“I’ve never worked under that handicap, not having landed a job in my hometown... not that I ever lived in one town for more than a couple of years anyway.”
“I can’t imagine that,” Brietta admitted. “I’ve lived with the ponies of Whitehall all my life. Why were you on the move so much?”
“I was shuttled between foster homes,” he stated simply.
“Oh.” Brietta was at a loss for words.
“My parents were unable to care for me properly,” Dorian added. “I didn’t like the idea of their farming me out, and I wasn’t the easiest colt to get along with.”
“If you were difficult, it doesn’t seem to have had any lasting effects.”
“Let’s just say that by the time I got out of high school, I’d had enough of seeing the courtroom from the accused’s point-of-view; I decided that with my experience, I should be fairly good at criminal law.”
“Yet you specialized in civil law.”
“By the time I’d gone through college and got into law school, I’d formed different opinions.” He got to his hooves. “I know you’re finding my life history fascinating, but I’d better let you have some time to get ready for your first appointment.”
“My gosh! It is getting late!” Brietta jumped up and came around her desk. “Thanks again for the roses; it was very considerate of you.”
Dorian looked at her with hooded eyes. “Sloan was right, you know. The flowers were a bribe of sorts...”
“Excuse me.” Colly was at the door. “You’ll need these files, Brietta.”
“Later,” smiled Dorian, quickly exiting.
Colly crossed to the desk and set the files on the glassy surface, then softly touched the blood red petals of the roses. “Very pretty,” she said; then, turning her gaze on Brietta, she added, “Just remember the thorns.”
Feeling a sudden shiver, Brietta shot a wary glance at the mare; but Colly only tossed her mane and left the office.
* * *
The storm broke that afternoon while Brietta was in consultation with a couple who had been several years ahead of her in high school; Dwaine was married now to Cara, and they were contemplating starting up their own business. When the rumbling of thunder made their business talk difficult, they lapsed into personal remembrances to wait out the frenzy of the storm.
“It shouldn’t be too bad,” Dwaine advised, watching Cara and Brietta at the window. Both mares were ill-at-ease due to the blasts of wind and rain that washed across the panes. “The weather pony didn’t issue any warnings.”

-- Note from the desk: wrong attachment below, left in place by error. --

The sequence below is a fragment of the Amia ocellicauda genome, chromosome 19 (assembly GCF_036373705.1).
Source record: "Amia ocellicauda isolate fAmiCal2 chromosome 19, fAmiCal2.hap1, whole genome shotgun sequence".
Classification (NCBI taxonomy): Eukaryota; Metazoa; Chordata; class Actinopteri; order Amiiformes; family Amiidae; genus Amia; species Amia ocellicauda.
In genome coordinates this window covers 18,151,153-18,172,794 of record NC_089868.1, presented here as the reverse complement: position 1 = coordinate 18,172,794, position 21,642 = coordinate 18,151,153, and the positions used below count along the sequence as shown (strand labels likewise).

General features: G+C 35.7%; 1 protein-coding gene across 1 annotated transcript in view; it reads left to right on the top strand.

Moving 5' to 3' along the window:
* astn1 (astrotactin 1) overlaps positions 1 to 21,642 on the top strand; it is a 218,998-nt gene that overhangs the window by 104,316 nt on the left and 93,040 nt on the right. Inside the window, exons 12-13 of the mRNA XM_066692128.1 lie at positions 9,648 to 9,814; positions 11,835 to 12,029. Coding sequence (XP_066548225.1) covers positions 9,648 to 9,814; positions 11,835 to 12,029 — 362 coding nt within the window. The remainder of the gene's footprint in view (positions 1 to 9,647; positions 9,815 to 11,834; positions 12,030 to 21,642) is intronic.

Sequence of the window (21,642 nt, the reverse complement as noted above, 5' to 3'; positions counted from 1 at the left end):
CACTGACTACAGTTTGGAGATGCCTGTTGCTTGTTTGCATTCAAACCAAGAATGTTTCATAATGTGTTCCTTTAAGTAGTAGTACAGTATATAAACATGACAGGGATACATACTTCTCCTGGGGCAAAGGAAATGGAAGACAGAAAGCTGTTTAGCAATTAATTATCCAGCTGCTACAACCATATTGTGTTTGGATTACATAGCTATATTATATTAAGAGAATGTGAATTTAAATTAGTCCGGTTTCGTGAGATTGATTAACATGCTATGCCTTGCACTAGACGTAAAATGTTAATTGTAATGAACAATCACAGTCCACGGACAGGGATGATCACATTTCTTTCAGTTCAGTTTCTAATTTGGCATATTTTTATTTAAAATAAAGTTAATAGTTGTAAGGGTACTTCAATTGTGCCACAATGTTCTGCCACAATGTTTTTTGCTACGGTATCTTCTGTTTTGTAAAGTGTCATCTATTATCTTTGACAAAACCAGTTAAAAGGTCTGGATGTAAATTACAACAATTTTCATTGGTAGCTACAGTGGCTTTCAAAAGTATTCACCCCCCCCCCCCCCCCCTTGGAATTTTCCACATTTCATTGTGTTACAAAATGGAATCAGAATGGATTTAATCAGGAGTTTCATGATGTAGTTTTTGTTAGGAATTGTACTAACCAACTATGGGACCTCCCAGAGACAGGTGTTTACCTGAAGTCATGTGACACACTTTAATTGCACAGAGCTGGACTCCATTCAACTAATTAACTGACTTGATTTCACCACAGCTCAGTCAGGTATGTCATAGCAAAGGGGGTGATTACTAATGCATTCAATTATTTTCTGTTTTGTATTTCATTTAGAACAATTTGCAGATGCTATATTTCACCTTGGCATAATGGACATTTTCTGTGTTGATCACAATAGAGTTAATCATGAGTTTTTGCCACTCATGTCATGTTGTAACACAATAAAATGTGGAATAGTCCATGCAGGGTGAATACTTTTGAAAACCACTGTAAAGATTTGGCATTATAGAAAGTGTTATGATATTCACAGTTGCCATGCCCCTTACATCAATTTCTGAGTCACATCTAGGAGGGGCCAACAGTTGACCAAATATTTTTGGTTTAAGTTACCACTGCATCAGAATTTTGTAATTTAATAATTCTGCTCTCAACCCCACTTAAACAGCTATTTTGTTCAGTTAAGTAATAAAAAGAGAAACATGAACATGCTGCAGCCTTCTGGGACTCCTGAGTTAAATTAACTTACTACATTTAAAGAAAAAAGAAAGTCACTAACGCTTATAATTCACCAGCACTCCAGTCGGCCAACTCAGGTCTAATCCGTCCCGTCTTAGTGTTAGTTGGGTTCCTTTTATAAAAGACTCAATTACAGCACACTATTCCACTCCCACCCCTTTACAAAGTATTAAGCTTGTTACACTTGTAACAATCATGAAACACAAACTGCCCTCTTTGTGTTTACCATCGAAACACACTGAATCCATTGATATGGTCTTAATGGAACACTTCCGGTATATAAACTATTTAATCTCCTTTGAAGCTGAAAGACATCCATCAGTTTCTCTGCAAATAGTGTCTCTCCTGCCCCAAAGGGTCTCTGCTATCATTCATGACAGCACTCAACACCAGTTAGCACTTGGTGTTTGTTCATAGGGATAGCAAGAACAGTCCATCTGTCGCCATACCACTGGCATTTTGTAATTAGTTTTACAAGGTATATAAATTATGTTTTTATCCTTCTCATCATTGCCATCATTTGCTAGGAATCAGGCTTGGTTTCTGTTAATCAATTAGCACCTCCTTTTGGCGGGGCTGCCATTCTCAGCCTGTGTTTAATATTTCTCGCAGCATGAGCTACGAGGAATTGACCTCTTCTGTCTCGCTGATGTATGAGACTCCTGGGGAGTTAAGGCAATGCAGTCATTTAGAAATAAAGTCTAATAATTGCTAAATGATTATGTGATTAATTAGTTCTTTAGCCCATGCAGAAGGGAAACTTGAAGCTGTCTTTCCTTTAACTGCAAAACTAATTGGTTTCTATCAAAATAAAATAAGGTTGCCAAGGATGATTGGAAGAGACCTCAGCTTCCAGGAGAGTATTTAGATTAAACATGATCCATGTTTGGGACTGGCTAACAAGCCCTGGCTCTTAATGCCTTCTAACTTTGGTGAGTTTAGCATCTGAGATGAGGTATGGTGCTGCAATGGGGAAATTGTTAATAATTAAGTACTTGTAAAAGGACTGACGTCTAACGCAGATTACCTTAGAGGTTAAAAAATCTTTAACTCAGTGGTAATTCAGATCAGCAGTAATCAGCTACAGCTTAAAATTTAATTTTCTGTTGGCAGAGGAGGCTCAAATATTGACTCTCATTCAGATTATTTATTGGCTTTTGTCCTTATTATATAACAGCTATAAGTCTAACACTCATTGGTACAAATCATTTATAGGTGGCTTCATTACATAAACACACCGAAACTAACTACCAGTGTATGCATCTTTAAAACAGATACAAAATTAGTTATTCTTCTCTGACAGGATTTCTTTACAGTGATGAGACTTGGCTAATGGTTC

“I’ve hated storms like this since I was a foal,” Cara fretted. “Look at how the trees are swaying, Dwaine! I hate it!”
Dwaine came to his wife and hugged her close, but he looked curiously at Brietta. “Since when have you been afraid of storms, living in that big house. You used to brag about braving the storms that would cut across the ledge out there.”
“There was a tornado near Pembroke when I was away at school,” Brietta said quietly, her eyes never stirring from the motion outside the windows. “The devastation was horrible.”
“This squall will soon be over,” Dwaine asserted. Another punishing gust of wind belied his words, but it was followed by what seemed, to even the distraught Cara, a lessening of the force behind the awful slamming wind. The torrent of raindrops receded accordingly, leaving a straight and steady flow of drops before finally fading into a gentle rainfall. As the ponies watched, a ray of sunshine pierced through the clouds, and a brilliant rainbow arched across the sky.
“Thank God,” Cara murmured, smiling at last.
“Amen!” Brietta breathed freely. “Shall we get back to business?”
* * *
By the time Brietta had escorted Dwaine and Cara to the outside door, she found the other offices empty. “Where is everyone?” she asked Colly.
The secretary, busily organizing her desk in a hurry herself to leave the day’s work behind, answered as if it was a chore. “Conrad and Aiden called to say they were going straight home; Dorian left as soon as he finished with his last client, muttering something about some hazard or other; and Sloan had a meeting across town. I’m out of here myself-- you’ll have to lock up.”
Familiar with the necessary procedure for securing the offices for the night, Brietta was not concerned about that responsibility. “I’ll see you tomorrow then, Colly. Have a pleasant evening.”
“Yeah, sure,” she said before slipping out the door.
Brietta shrugged her shoulders. Why the mare seemed to resent Brietta’s presence, Brietta did not know. She had hoped the mare would soften in time, but Brietta was beginning to doubt that would ever happen.